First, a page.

It was summertime of last year and Marshall Jefferson was headlining the bill. A friend rang while I was in the queue. She and some others were trying to find the warehouse party.
I told her to walk deeper into a dark alleyway. Trail the sounds of chit-chatter. Let the kebab shop scent drift away. We’re underneath a bridge. Leaning against a brick wall. I’m wearing black. See you soon.
But I didn’t wait for her. Forgivable. The thumps seduced and the heat enveloped as I entered the busy car park.
It was around 11 pm.
In the weeks leading up to the event, I had relished saying Society was to blame for this…this Acid House rave. A wag of the finger and a wave of my ticket, I quickly made arrangements to attend their July party.
Society accepts full responsibility for a resurgence of Acid House in London.
Invented by DJ Pierre in Chicago, the sound of Acid snaked its way to London. Here, it took a life of its own.
At the time Thatcher was sticking her two iron fingers up at the unemployed. Dancing after-hours was outlawed. Club-goers met at illegal raves.
And those yellow smiley faces were infectious.
The smile was good-natured. It could happily bounce to that repeated sound sequence. The beat is naked, stripped of the milk and honey normally cushioning house music. A synthesized bassline – the 303 – is worked up to an nth degree and dancing bodies moved accordingly. The tracks’ reverberations coiled their way through the nervous system, easily carrying the raver through to the very end of the party.
In time, the Acid touch punctured its mark in the electronic music scene. Beyond the secret locations, the mainstream had picked up the sound and ran away with it. Different concoctions of electronic music were eventually brewed.
Fast forward 20-plus years and those that remembered bygone days of lasers and smoke were dancing right next to me. The car park’s large alcove was sweaty. The lasers jumped across. The bassline was pushed into overdrive and my legs followed suit.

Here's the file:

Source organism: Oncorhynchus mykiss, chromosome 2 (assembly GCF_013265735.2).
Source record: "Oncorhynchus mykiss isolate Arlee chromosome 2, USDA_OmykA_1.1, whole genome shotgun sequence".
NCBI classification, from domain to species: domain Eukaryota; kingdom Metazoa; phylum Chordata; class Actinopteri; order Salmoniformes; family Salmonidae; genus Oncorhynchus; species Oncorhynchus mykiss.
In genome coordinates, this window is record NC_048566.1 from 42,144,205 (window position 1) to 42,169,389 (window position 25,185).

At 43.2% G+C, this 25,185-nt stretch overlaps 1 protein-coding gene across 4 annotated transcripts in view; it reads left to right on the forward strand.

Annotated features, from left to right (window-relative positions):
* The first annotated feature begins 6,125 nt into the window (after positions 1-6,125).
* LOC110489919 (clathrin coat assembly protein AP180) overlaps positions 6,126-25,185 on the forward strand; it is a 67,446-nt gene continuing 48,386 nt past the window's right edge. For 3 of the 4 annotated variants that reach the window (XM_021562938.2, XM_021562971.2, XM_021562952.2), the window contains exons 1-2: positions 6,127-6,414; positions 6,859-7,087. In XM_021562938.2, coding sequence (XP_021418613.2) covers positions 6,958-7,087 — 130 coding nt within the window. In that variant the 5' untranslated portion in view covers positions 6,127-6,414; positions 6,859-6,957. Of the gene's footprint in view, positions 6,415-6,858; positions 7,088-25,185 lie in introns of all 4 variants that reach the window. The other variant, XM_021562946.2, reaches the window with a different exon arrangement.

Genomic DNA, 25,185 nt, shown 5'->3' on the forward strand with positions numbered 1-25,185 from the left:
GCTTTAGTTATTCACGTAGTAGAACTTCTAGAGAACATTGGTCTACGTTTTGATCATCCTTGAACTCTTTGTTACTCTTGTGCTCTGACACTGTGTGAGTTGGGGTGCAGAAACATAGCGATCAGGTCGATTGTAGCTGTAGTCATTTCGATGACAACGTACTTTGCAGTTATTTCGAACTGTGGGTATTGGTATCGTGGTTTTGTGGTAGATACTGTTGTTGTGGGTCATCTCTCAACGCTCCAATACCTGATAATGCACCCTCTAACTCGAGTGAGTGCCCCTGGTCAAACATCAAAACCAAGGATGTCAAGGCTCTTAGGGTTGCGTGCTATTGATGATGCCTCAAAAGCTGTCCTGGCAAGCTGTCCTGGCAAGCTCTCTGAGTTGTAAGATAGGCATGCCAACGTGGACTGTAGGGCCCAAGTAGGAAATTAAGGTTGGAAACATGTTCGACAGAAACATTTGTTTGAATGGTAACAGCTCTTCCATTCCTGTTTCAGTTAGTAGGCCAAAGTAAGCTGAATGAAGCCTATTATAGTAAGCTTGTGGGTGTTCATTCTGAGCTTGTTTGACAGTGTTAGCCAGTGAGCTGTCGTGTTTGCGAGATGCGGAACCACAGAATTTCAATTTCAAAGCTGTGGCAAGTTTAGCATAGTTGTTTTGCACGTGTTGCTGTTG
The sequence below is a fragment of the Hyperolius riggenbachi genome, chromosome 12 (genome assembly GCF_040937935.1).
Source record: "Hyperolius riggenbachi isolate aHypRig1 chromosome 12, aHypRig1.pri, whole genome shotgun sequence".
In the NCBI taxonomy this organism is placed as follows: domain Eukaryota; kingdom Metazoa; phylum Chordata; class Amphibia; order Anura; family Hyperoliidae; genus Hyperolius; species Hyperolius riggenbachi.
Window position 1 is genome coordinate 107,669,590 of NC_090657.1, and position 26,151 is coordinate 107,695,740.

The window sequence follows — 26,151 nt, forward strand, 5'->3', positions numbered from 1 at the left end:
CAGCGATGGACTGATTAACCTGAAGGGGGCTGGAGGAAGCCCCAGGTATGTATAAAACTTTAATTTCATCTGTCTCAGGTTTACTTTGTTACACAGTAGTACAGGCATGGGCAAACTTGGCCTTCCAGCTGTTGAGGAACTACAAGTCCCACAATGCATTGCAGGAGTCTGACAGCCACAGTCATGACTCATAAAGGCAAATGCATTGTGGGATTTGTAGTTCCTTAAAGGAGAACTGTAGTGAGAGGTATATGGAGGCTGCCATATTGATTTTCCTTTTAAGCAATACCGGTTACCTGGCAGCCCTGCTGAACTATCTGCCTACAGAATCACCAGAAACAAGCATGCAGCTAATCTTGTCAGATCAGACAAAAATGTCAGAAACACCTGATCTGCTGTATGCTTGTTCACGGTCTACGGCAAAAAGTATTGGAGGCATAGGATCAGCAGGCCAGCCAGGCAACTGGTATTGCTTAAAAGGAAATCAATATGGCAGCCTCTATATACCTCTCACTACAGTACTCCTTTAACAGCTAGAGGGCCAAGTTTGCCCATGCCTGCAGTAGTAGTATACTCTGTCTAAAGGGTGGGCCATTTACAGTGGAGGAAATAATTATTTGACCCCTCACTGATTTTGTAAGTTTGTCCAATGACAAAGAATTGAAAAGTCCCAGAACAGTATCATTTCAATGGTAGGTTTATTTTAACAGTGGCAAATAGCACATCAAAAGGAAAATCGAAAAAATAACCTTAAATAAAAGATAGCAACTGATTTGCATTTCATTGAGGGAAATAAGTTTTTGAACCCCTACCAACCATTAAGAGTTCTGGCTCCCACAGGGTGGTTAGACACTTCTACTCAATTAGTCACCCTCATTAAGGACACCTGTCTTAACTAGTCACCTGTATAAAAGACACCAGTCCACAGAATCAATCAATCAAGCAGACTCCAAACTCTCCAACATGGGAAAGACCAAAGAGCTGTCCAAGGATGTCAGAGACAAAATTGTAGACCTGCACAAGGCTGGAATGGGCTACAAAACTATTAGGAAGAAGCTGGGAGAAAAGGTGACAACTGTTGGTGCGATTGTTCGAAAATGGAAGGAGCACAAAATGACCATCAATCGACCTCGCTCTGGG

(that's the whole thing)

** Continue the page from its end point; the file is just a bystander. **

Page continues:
My friend from earlier found the secret locale – my instructions were on point after all. Others of our crew filtered in.
We scattered ourselves amongst the novices, the heads and the pioneers of House music.
Sometimes I conversed with those resting their stems. Other times I stepped outside and smoked a cigarette or two. But it was never too long until the draw of the 303 took reign again.
Andy Blake, Dan Beaumont, Class of 808 DJs and one Marshall Jefferson later, I emerged from the car park. Little by little others stepped out and walked down the quiet alleyway. It was lighter out. The air was crisper. The kebab scent, stronger.
It was around 6 am.
Society has been celebrating this golden age of electronic music by dishing it out on some damn fine silver platters: Three previous Acid House all-nighters in East London, and monthly sessions with Robert Owens at Dalston Superstore.
A fourth party is set to take place on 10th February. And help me god, the deliverer of that precise 303 sound is playing.
Society will pull out all the stops and make like its 1989.
East London. Warehouse. Artwork. Projections. Funktion One sound. Acid. Chicago. House.
Just trust that bassline.
- Erika Soliven